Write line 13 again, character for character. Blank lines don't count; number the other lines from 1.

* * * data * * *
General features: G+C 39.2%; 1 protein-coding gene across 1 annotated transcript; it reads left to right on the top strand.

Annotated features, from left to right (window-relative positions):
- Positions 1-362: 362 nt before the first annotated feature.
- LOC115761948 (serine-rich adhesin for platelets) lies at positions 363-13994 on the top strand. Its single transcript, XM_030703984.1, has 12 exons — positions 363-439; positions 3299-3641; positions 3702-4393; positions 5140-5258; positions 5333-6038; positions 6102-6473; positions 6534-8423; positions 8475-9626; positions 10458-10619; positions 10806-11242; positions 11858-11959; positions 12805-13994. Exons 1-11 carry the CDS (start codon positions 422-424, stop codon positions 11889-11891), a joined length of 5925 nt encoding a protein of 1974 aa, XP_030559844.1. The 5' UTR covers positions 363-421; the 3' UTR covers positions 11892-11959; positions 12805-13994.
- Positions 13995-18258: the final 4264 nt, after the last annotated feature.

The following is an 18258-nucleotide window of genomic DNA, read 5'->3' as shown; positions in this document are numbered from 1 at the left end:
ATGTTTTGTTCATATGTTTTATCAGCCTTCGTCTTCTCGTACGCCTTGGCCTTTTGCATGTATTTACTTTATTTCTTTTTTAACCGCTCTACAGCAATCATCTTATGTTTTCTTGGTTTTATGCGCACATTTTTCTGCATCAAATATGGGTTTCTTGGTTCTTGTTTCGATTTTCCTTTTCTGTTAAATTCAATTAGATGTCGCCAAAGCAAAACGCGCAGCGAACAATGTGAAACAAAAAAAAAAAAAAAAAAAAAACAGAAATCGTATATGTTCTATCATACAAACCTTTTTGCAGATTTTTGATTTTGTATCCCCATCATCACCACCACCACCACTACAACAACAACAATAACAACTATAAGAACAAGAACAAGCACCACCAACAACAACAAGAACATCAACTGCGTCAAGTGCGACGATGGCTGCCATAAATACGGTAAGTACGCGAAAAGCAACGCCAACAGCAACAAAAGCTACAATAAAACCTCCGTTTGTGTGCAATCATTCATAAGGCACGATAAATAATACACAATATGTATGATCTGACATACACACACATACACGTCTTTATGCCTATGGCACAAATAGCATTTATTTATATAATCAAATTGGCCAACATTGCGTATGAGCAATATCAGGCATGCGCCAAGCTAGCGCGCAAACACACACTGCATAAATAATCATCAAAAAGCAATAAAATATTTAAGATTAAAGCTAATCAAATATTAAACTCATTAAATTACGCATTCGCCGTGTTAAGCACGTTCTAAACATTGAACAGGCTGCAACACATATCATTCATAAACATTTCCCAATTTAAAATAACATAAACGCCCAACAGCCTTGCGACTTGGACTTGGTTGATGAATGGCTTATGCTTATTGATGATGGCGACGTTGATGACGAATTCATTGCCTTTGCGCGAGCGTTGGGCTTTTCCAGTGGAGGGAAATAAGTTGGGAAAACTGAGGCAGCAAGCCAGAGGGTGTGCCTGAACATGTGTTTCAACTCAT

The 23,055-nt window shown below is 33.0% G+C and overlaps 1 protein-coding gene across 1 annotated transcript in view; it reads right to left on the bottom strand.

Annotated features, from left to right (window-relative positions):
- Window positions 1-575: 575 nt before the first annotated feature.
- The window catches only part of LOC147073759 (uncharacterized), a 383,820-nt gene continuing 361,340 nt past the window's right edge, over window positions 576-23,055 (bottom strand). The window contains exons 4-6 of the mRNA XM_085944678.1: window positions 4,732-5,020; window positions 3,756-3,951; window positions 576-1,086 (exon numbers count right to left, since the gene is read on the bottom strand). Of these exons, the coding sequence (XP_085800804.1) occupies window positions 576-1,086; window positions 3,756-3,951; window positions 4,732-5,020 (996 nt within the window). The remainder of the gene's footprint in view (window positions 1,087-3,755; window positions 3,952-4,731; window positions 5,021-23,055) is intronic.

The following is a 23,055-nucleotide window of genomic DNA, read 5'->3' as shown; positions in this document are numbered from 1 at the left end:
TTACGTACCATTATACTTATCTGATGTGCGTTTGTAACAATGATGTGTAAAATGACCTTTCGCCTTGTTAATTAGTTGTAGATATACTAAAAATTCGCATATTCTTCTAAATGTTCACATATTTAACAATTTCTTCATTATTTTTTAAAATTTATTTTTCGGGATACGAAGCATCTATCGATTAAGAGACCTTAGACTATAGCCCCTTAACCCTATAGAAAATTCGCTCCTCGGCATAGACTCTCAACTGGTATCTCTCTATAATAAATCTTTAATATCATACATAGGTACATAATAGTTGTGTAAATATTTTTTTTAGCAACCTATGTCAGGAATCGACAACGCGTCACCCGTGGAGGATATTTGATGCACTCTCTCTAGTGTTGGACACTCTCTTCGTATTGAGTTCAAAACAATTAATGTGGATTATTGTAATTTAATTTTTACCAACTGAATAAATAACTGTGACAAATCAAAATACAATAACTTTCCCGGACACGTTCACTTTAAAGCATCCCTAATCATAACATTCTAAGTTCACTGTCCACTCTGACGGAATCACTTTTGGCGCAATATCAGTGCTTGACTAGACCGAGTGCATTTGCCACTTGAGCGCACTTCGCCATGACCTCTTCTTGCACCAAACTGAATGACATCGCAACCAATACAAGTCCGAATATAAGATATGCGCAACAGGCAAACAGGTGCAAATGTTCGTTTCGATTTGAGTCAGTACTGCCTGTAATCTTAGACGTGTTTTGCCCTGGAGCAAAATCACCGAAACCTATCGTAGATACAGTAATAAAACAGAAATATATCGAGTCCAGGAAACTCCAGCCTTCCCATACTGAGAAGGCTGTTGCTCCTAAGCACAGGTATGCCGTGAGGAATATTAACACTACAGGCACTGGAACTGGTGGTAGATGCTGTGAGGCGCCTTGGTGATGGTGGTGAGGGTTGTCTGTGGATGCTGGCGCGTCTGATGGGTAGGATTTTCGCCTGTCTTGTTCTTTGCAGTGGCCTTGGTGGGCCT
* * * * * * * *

TTACGTACCATTATACTTATCTGATGTGCGTTTGTAACAATGATGTGTAAAATGACCTTTCGCCTTGTTAATTAGTTGTAGATATACTAAAAATTCGCATATTCTTCTAAATGTTCACATATTTAACAATTTCTTCATTATTTTTTAAAATTTATTTTTCGGGATACGAAGCATCTATCGATTAAGAGACCTTAGACTATAGCCCCTTAACCCTATAGAAAATTCGCTCCTCGGCATAGACTCTCAACTGGTATCTCTCTATAATAAATCTTTAATATCATACATAGGTACATAATAGTTGTGTAAATATTTTTTTTAGCAACCTATGTCAGGAATCGACAACGCGTCACCCGTGGAGGATATTTGATGCACTCTCTCTAGTGTTGGACACTCTCTTCGTATTGAGTTCAAAACAATTAATGTGGATTATTGTAATTTAATTTTTACCAACTGAATAAATAACTGTGACAAATCAAAATACAATAACTTTCCCGGACACGTTCACTTTAAAGCATCCCTAATCATAACATTCTAAGTTCACTGTCCACTCTGACGGAATCACTTTTGGCGCAATATCAGTGCTTGACTAGACCGAGTGCATTTGCCACTTGAGCGCACTTCGCCATGACCTCTTCTTGCACCAAACTGAATGACATCGCAACCAATACAAGTCCGAATATAAGATATGCGCAACAGGCAAACAGGTGCAAATGTTCGTTTCGATTTGAGTCAGTACTGCCTGTAATCTTAGACGTGTTTTGCCCTGGAGCAAAATCACCGAAACCTATCGTAGATACAGTAATAAAACAGAAATATATCGAGTCCAGGAAACTCCAGCCTTCCCATACTGAGAAGGCTGTTGCTCCTAAGCACAGGTATGCCGTGAGGAATATTAACACTACAGGCACTGGAACTGGTGGTAGATGCTGTGAGGCGCCTTGGTGATGGTGGTGAGGGTTGTCTGTGGATGCTGGCGCGTCTGATGGGTAGGATTTTCGCCTGTCTTGTTCTTTGCAGTGGCCTTGGTGGGCCT